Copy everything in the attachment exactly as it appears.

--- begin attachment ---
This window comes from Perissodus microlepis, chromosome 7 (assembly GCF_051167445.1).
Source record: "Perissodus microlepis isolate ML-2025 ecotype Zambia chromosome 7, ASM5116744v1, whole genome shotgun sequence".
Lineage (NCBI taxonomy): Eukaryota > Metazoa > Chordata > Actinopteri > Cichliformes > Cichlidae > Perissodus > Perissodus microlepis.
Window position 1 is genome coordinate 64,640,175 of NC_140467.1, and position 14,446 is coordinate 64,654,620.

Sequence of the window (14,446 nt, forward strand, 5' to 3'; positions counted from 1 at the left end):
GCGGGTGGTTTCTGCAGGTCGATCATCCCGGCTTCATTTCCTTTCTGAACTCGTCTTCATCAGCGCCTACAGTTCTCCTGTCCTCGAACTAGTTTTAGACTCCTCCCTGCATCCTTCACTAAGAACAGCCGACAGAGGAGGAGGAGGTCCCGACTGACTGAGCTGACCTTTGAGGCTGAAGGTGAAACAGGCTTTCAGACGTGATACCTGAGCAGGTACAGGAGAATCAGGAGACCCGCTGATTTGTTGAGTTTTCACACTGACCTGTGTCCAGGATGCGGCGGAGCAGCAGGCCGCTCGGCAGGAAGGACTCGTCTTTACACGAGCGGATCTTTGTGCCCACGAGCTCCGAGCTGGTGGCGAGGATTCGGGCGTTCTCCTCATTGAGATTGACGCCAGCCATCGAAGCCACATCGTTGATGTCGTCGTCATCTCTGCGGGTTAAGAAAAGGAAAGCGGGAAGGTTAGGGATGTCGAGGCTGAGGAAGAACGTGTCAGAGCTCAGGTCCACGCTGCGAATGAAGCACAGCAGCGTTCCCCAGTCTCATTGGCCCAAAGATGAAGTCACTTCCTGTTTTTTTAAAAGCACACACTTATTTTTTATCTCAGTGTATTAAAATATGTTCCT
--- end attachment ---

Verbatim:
This window comes from Perissodus microlepis, chromosome 7 (assembly GCF_051167445.1).
Source record: "Perissodus microlepis isolate ML-2025 ecotype Zambia chromosome 7, ASM5116744v1, whole genome shotgun sequence".
Lineage (NCBI taxonomy): Eukaryota > Metazoa > Chordata > Actinopteri > Cichliformes > Cichlidae > Perissodus > Perissodus microlepis.
Window position 1 is genome coordinate 64,640,175 of NC_140467.1, and position 14,446 is coordinate 64,654,620.

Sequence of the window (14,446 nt, forward strand, 5' to 3'; positions counted from 1 at the left end):
GCGGGTGGTTTCTGCAGGTCGATCATCCCGGCTTCATTTCCTTTCTGAACTCGTCTTCATCAGCGCCTACAGTTCTCCTGTCCTCGAACTAGTTTTAGACTCCTCCCTGCATCCTTCACTAAGAACAGCCGACAGAGGAGGAGGAGGTCCCGACTGACTGAGCTGACCTTTGAGGCTGAAGGTGAAACAGGCTTTCAGACGTGATACCTGAGCAGGTACAGGAGAATCAGGAGACCCGCTGATTTGTTGAGTTTTCACACTGACCTGTGTCCAGGATGCGGCGGAGCAGCAGGCCGCTCGGCAGGAAGGACTCGTCTTTACACGAGCGGATCTTTGTGCCCACGAGCTCCGAGCTGGTGGCGAGGATTCGGGCGTTCTCCTCATTGAGATTGACGCCAGCCATCGAAGCCACATCGTTGATGTCGTCGTCATCTCTGCGGGTTAAGAAAAGGAAAGCGGGAAGGTTAGGGATGTCGAGGCTGAGGAAGAACGTGTCAGAGCTCAGGTCCACGCTGCGAATGAAGCACAGCAGCGTTCCCCAGTCTCATTGGCCCAAAGATGAAGTCACTTCCTGTTTTTTTAAAAGCACACACTTATTTTTTATCTCAGTGTATTAAAATATGTTCCT